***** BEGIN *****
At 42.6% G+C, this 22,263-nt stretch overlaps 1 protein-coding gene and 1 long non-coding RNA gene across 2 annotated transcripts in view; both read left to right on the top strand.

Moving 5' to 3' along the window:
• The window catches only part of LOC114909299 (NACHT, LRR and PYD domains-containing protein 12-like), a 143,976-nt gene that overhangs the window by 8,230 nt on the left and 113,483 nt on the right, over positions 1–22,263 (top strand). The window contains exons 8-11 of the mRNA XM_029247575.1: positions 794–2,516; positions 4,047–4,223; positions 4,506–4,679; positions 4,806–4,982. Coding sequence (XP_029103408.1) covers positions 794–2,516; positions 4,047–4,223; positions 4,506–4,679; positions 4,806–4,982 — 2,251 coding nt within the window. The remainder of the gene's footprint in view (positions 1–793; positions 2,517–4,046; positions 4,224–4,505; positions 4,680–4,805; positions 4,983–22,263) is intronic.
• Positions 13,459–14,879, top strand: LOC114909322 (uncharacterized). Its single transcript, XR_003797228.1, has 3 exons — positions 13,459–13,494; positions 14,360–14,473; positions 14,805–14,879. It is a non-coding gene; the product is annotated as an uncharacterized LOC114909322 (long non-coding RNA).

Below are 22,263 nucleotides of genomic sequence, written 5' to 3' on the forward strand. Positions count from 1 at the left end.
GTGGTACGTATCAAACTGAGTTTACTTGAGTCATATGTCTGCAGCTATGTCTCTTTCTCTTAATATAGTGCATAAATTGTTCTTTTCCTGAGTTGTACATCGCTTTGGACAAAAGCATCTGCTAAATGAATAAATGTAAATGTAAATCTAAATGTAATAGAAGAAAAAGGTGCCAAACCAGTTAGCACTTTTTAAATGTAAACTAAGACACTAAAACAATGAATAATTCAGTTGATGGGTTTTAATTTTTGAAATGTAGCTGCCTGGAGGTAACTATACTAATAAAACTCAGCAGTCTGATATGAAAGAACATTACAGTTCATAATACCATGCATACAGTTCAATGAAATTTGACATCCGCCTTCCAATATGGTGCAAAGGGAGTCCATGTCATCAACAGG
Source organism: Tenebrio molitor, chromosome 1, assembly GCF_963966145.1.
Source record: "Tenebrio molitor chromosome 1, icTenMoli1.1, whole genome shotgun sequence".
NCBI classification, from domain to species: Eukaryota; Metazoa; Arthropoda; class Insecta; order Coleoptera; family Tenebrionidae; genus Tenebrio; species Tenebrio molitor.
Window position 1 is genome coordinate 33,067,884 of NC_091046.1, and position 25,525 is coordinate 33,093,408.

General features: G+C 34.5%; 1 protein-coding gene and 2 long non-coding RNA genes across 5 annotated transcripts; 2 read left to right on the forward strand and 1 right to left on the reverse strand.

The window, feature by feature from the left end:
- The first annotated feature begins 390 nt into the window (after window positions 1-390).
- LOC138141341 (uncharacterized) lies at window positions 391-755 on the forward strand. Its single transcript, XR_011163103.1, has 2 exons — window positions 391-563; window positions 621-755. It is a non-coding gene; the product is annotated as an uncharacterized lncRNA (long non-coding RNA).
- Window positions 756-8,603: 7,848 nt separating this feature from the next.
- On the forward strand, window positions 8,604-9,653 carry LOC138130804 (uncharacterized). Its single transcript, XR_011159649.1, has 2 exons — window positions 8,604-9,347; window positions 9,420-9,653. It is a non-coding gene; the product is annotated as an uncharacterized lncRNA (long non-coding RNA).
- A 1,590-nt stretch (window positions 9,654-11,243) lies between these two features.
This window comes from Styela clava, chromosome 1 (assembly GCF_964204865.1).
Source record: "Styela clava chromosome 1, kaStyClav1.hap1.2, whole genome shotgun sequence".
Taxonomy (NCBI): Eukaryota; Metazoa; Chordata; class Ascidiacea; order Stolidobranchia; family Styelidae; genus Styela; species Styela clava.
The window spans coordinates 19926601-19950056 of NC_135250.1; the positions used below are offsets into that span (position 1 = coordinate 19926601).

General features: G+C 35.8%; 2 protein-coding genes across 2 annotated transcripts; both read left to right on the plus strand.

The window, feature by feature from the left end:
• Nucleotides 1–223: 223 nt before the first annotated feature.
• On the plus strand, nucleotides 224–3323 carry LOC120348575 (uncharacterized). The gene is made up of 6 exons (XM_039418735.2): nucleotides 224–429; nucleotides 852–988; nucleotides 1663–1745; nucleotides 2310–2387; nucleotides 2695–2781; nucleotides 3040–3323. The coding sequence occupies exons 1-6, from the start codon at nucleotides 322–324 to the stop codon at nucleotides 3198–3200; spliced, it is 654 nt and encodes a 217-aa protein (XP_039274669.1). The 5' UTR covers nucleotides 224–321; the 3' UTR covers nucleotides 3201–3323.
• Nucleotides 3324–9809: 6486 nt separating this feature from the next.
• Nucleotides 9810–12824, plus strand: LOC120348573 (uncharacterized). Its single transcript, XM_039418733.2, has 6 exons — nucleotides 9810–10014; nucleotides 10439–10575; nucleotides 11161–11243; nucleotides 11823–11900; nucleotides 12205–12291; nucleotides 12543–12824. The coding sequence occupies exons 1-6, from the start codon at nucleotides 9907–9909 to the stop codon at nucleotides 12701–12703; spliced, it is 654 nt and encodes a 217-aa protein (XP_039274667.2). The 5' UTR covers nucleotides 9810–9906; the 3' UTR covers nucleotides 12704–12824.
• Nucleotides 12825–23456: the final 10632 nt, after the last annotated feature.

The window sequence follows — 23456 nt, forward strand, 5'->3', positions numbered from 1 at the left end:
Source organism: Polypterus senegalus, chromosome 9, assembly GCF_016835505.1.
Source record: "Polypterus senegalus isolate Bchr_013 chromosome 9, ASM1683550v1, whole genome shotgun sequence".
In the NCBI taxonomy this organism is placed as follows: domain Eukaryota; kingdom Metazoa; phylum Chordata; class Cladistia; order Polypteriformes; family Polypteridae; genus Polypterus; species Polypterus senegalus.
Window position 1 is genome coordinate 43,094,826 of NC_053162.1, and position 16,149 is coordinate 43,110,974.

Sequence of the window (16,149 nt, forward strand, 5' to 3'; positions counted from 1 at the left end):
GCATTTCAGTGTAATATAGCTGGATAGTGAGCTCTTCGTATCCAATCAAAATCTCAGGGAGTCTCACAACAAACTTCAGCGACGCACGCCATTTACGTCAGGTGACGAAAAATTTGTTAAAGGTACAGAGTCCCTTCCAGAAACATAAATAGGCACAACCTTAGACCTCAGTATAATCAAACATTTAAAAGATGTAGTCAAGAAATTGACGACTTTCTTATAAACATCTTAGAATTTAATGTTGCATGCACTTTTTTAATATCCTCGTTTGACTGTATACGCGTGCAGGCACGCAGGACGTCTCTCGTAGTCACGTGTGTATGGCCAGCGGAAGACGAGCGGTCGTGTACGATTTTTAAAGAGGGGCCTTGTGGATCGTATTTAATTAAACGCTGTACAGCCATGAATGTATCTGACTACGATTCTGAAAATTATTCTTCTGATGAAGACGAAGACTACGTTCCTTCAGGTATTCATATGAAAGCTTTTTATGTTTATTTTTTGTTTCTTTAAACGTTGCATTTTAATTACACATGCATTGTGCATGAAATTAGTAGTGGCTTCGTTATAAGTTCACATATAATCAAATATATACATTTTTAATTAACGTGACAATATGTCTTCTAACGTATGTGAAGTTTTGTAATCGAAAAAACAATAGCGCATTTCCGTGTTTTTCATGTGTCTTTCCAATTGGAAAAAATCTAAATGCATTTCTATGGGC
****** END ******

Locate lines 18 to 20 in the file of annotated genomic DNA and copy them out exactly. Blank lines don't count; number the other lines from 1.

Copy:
This window comes from Styela clava, chromosome 1 (assembly GCF_964204865.1).
Source record: "Styela clava chromosome 1, kaStyClav1.hap1.2, whole genome shotgun sequence".
Taxonomy (NCBI): Eukaryota; Metazoa; Chordata; class Ascidiacea; order Stolidobranchia; family Styelidae; genus Styela; species Styela clava.